Actual CO2 emission of nuclear power

A nuclear power plant is not a stand-alone system, it is just the most visible component of a sequence of industrial processes which are indispensable to keep the nuclear power plant operating and to manage the waste in a safe way, processes that are exclusively related to nuclear power. This sequence of industrial activities from cradle to grave is called the nuclear process chain. Nuclear CO2 emission originates from burning fossil fuels and chemical reactions in all processes of the nuclear chain, except the nuclear reactor. By means of the same thermodynamic analysis that revealed the energy cliff, the sum of the CO2 emissions of all processes constituting the nuclear energy system could be estimated at 88‒146 gCO2/kWh. Likely this emission figure will rise with time, as will be explained below.

CO2 trap

The energy consumption and consequently the CO2 emission of the recovery of uranium from the earth's crust strongly depend on the ore grade. In practice the most easily recoverable and richest resources are exploited first, a common practice in mining, because these offer the highest return on investment. As a result the remaining resources have lower grades and uranium recovery becomes more energy-intensive and more CO2-intensive, and consequently the specific CO2 emission of nuclear power rises with time. When the average ore grade approaches 200 ppm, the specific CO2 emission of the nuclear energy system would surpass that of fossil-fuelled electricity generation. This phenomenon is called the CO2 trap.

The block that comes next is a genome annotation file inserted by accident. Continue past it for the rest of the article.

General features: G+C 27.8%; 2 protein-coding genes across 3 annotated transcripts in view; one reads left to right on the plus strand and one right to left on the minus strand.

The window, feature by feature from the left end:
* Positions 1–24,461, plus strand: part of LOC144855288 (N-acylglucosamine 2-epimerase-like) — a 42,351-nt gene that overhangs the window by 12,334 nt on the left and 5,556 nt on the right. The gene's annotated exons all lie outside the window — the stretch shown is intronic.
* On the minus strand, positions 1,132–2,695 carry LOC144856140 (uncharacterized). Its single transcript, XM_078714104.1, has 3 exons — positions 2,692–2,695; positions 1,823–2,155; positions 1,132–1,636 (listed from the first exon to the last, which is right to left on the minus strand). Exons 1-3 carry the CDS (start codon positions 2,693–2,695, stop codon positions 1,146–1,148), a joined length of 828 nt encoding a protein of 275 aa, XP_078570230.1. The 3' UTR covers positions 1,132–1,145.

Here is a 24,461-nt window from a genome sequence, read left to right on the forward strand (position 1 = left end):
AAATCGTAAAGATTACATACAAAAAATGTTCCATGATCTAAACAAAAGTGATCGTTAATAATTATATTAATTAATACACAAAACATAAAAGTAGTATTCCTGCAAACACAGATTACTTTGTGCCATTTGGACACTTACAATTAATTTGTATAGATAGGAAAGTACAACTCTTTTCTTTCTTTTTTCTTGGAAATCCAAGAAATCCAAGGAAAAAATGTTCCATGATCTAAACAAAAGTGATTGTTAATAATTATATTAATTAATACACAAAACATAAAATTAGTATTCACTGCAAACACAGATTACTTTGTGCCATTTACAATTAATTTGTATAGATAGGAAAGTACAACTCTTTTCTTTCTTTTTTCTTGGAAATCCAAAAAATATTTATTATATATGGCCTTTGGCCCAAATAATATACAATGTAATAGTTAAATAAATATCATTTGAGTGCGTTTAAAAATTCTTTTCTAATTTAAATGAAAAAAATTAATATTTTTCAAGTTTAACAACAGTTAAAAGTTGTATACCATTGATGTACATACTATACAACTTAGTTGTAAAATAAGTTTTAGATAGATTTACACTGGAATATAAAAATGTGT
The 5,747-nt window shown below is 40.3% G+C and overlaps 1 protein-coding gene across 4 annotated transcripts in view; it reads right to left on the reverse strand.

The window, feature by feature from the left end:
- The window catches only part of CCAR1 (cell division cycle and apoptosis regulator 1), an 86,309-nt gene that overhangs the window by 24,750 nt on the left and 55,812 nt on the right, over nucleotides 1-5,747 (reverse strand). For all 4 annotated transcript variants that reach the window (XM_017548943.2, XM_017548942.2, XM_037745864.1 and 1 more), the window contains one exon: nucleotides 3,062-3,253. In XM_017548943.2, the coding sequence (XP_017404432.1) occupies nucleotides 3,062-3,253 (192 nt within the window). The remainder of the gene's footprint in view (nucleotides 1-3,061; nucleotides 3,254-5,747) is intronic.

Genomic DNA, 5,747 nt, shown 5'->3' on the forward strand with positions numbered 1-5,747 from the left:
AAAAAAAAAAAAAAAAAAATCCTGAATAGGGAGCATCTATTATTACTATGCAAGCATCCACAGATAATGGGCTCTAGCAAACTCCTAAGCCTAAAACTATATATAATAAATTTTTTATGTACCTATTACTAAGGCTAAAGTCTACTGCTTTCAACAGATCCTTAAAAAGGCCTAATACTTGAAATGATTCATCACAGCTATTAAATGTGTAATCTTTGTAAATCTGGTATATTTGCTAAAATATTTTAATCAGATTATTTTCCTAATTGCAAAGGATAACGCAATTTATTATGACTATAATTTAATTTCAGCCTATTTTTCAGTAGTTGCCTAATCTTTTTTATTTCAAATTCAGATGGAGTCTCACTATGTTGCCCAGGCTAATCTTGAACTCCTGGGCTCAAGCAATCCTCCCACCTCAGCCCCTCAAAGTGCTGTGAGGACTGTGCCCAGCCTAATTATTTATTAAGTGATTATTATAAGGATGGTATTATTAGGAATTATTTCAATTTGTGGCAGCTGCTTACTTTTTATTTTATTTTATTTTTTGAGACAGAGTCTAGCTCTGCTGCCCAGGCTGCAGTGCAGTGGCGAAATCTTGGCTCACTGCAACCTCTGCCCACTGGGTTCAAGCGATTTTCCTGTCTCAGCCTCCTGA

If no new major high-grade uranium resources are found in the future, nuclear power might lose its low-carbon profile within the lifetime of new nuclear build. The nuclear mitigation share would then drop to zero.

Emission of other greenhouse gases

No data are found in the open literature on the emission of greenhouse gases other than CO2 by the nuclear system, likely such data never have been published. Assessment of the chemical processes required to produce enriched uranium and to fabricate fuel elements for the reactor indicates that substantial emissions of fluorinated and chlorinated gases are unavoidable; some of these gases may be potent greenhouse gases, with global warming potentials thousands of times greater than CO2. It seems inconceivable that nuclear power does not emit other greenhouse gases. Absence of published data does not mean absence of emissions.

Krypton-85, another climate changing gas

Nuclear power stations, spent fuel storage facilities and reprocessing plants discharge substantial amounts of a number of fission products, one of them is krypton-85, a radioactive noble gas. Krypton-85 is a beta emitter and is capable of ionizing the atmosphere, leading to the formation of ozone in the troposphere. Tropospheric ozone is a greenhouse gas, it damages plants, it causes smog and health problems. Due to the ionization of air krypton-85 affects the atmospheric electric properties, which gives rise to unforeseeable effects for weather and climate; the Earth's heat balance and precipitation patterns could be disturbed.

Questionable comparison of nuclear GHG emission figures with renewables